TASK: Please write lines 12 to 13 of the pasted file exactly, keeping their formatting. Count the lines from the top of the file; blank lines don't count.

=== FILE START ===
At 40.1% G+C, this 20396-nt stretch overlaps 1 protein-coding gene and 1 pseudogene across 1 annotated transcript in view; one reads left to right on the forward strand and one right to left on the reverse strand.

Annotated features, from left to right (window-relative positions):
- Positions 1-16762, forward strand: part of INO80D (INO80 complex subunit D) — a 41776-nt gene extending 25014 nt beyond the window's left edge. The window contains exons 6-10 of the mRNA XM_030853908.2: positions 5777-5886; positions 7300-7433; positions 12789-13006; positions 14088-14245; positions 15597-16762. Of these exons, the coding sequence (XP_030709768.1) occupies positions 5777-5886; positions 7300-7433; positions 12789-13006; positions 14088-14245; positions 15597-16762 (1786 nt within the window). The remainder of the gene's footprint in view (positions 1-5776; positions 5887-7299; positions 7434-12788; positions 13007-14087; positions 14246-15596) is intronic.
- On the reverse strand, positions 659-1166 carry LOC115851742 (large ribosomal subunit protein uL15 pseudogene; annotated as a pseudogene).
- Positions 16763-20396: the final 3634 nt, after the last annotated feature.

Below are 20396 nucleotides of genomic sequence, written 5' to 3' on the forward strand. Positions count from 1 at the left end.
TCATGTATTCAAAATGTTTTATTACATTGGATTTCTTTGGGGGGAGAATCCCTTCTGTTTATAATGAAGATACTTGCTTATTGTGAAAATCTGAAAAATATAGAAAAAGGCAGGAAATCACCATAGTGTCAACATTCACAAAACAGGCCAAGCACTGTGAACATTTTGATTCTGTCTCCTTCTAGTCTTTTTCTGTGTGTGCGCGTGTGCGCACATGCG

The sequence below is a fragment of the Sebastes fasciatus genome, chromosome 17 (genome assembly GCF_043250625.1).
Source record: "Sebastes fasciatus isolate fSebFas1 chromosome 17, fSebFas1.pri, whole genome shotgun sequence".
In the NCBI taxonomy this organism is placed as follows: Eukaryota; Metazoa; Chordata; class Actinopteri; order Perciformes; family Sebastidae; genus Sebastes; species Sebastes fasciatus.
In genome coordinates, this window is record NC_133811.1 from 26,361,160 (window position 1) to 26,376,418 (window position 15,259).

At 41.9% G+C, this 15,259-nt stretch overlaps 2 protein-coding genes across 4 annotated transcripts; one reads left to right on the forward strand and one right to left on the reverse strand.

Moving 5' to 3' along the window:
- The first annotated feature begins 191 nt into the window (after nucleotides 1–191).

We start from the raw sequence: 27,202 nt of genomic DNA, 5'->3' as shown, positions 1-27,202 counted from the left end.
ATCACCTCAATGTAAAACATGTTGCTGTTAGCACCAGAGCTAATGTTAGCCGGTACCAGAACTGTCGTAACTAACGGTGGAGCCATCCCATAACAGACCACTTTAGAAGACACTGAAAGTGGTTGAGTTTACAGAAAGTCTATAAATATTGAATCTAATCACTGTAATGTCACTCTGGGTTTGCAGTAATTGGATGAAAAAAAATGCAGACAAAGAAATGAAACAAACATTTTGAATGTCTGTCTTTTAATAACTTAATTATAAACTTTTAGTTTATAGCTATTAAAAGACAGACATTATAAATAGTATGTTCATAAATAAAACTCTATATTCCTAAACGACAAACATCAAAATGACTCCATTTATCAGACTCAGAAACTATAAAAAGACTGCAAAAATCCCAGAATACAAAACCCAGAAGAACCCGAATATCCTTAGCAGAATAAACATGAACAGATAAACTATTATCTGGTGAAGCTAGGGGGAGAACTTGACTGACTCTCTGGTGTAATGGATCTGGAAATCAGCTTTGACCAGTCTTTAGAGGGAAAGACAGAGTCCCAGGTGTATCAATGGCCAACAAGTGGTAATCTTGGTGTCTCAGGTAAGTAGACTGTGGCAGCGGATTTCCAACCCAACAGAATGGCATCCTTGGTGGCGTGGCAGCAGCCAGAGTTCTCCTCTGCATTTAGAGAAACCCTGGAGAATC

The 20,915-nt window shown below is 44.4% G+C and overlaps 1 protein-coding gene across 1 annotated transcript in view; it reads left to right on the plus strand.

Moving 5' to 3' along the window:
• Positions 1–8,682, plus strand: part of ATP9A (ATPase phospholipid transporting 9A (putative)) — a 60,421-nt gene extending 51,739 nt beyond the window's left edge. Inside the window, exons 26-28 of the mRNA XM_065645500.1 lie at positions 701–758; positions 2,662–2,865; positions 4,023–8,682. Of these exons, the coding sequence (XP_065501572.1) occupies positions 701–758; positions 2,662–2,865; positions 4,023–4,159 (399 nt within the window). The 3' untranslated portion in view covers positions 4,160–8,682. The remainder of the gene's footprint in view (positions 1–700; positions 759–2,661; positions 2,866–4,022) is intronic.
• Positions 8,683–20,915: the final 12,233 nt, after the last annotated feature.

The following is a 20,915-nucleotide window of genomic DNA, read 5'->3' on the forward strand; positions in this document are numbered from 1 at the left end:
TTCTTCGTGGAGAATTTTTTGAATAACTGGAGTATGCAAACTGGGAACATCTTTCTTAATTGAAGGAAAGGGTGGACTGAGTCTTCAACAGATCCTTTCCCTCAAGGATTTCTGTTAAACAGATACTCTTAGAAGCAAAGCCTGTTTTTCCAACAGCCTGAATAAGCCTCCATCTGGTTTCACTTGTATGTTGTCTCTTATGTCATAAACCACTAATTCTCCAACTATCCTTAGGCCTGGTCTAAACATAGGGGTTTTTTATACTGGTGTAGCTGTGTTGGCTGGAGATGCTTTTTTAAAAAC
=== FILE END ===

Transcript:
At 41.9% G+C, this 15,259-nt stretch overlaps 2 protein-coding genes across 4 annotated transcripts; one reads left to right on the forward strand and one right to left on the reverse strand.

Moving 5' to 3' along the window: